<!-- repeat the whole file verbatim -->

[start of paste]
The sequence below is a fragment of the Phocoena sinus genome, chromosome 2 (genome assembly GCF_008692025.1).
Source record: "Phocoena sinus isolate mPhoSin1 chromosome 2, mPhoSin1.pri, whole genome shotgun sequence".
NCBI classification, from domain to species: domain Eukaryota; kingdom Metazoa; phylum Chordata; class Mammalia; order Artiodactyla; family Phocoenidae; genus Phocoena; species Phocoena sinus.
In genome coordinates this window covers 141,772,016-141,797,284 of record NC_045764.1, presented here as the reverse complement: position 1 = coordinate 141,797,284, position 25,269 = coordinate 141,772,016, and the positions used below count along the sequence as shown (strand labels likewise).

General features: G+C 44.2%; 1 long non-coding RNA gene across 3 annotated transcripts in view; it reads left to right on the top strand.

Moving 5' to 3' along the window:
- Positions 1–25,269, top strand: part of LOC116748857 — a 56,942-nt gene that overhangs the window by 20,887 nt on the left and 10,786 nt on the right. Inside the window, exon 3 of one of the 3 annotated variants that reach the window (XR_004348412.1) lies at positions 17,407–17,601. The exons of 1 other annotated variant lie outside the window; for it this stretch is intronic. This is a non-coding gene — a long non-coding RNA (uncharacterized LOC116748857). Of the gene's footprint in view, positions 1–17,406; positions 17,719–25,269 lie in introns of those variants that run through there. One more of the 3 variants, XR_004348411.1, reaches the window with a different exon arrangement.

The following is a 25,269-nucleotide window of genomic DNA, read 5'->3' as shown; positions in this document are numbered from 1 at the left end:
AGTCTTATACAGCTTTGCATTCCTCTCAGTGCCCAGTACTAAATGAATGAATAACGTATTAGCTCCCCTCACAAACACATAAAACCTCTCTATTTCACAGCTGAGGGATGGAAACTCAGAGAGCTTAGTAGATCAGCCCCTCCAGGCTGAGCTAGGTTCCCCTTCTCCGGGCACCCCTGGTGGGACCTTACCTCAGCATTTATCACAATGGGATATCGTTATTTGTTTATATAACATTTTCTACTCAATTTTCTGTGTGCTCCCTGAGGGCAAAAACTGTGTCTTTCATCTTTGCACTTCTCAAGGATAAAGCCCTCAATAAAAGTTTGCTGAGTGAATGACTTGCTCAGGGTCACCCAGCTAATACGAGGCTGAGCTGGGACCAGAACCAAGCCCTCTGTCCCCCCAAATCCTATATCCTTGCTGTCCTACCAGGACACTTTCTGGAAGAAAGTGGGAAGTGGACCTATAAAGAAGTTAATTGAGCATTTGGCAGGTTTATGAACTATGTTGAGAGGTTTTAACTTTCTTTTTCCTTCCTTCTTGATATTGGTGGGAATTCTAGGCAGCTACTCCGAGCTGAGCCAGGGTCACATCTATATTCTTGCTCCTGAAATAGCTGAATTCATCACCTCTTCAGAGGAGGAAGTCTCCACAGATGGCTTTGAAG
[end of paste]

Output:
The sequence below is a fragment of the Phocoena sinus genome, chromosome 2 (genome assembly GCF_008692025.1).
Source record: "Phocoena sinus isolate mPhoSin1 chromosome 2, mPhoSin1.pri, whole genome shotgun sequence".
NCBI classification, from domain to species: domain Eukaryota; kingdom Metazoa; phylum Chordata; class Mammalia; order Artiodactyla; family Phocoenidae; genus Phocoena; species Phocoena sinus.
In genome coordinates this window covers 141,772,016-141,797,284 of record NC_045764.1, presented here as the reverse complement: position 1 = coordinate 141,797,284, position 25,269 = coordinate 141,772,016, and the positions used below count along the sequence as shown (strand labels likewise).

General features: G+C 44.2%; 1 long non-coding RNA gene across 3 annotated transcripts in view; it reads left to right on the top strand.

Moving 5' to 3' along the window:
- Positions 1–25,269, top strand: part of LOC116748857 — a 56,942-nt gene that overhangs the window by 20,887 nt on the left and 10,786 nt on the right. Inside the window, exon 3 of one of the 3 annotated variants that reach the window (XR_004348412.1) lies at positions 17,407–17,601. The exons of 1 other annotated variant lie outside the window; for it this stretch is intronic. This is a non-coding gene — a long non-coding RNA (uncharacterized LOC116748857). Of the gene's footprint in view, positions 1–17,406; positions 17,719–25,269 lie in introns of those variants that run through there. One more of the 3 variants, XR_004348411.1, reaches the window with a different exon arrangement.

The following is a 25,269-nucleotide window of genomic DNA, read 5'->3' as shown; positions in this document are numbered from 1 at the left end:
AGTCTTATACAGCTTTGCATTCCTCTCAGTGCCCAGTACTAAATGAATGAATAACGTATTAGCTCCCCTCACAAACACATAAAACCTCTCTATTTCACAGCTGAGGGATGGAAACTCAGAGAGCTTAGTAGATCAGCCCCTCCAGGCTGAGCTAGGTTCCCCTTCTCCGGGCACCCCTGGTGGGACCTTACCTCAGCATTTATCACAATGGGATATCGTTATTTGTTTATATAACATTTTCTACTCAATTTTCTGTGTGCTCCCTGAGGGCAAAAACTGTGTCTTTCATCTTTGCACTTCTCAAGGATAAAGCCCTCAATAAAAGTTTGCTGAGTGAATGACTTGCTCAGGGTCACCCAGCTAATACGAGGCTGAGCTGGGACCAGAACCAAGCCCTCTGTCCCCCCAAATCCTATATCCTTGCTGTCCTACCAGGACACTTTCTGGAAGAAAGTGGGAAGTGGACCTATAAAGAAGTTAATTGAGCATTTGGCAGGTTTATGAACTATGTTGAGAGGTTTTAACTTTCTTTTTCCTTCCTTCTTGATATTGGTGGGAATTCTAGGCAGCTACTCCGAGCTGAGCCAGGGTCACATCTATATTCTTGCTCCTGAAATAGCTGAATTCATCACCTCTTCAGAGGAGGAAGTCTCCACAGATGGCTTTGAAG